Chapter 4: AAA Configurations

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This is an extract from CCSP SNPA Quick Reference (Digital Short Cut) by Brandon Carroll. Read Brandon's blog.

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AAA Overview

You should familiarize yourself with a few different configurations that involve user authentication of traffic through the security appliance but also administrative access to the security appliance. These configurations are accomplished using authentication, authorization, and accounting (AAA).

The basics of AAA are simple. The first step in AAA is authentication. When you authenticate users, you are just verifying that they are who they say they are. After a user has been authenticated, you then can optionally authorize what that user does. As this is happening, you might also want to track these happenings. This is the accounting process. The following sections detail each.

Authentication

Authentication is the process of verifying the identity of users who are requesting access to either a network resource using a protocol such as TACACS+ to communicate information to a remote authentication server or by using a local database of usernames stored in the configuration of the security appliance. You can authenticate for the following:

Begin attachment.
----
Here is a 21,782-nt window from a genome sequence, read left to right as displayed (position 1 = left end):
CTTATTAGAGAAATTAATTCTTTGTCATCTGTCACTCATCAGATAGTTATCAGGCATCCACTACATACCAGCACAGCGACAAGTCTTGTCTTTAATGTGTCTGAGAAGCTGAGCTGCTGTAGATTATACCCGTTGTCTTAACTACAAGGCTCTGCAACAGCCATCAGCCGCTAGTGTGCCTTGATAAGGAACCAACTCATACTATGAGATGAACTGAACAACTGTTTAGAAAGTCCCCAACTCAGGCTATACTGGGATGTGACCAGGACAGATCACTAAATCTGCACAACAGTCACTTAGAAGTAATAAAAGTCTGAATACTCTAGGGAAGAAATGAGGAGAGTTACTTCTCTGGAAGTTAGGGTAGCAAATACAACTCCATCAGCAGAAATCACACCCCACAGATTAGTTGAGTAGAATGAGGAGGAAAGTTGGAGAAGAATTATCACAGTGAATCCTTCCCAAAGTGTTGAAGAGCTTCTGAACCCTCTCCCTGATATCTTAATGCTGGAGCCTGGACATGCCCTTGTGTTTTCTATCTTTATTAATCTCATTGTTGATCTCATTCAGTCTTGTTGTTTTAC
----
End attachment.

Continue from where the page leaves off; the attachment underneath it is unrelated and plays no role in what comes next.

• Access to the security appliance
  • Access through the security appliance using cut-through proxy
  • IPsec and Secure Sockets Layer virtual private networking tunnel access

Authorization

Once authenticated, users can be authorized for more-specific services; for example, a user may be authenticated as a valid network user but only authorized for web surfing and not other protocols such as FTP or Telnet. You can authorize for the following:

  • Console access: This method specifies whether command execution is subject to authorization.
  • Cut-through proxy: This method specifies what “through” services are subject to authorization.
  • Tunnel access: This method specifies which “tunnel” services are authorized.
  • Accounting

    The accounting process simply relates the activity that has occurred to a database that can later be referenced. You can account for the following:

    • Security appliance console access
    • Access through the security appliance using cut-through proxy
    • IPsec and Secure Sockets Layer virtual private networking tunnel connections

    Local AAA

    Local AAA means that you are performing AAA without the use of an external database. When performing local AAA, you can authenticate with a username and password that is part of the configuration of the security appliance. It’s common to perform local authentication for security appliance console access methods, such as the following:

    • Telnet console access
    • Serial console access
    • SSH console access
    • Enable mode access
    • HTTP access for ASDM

    You can also perform local authentication for cut-through proxy operations. The types of cut-through proxy user authentications include the following:

    • Telnet traffic
    • FTP traffic
    • HTTP traffic
    • HTTPS traffic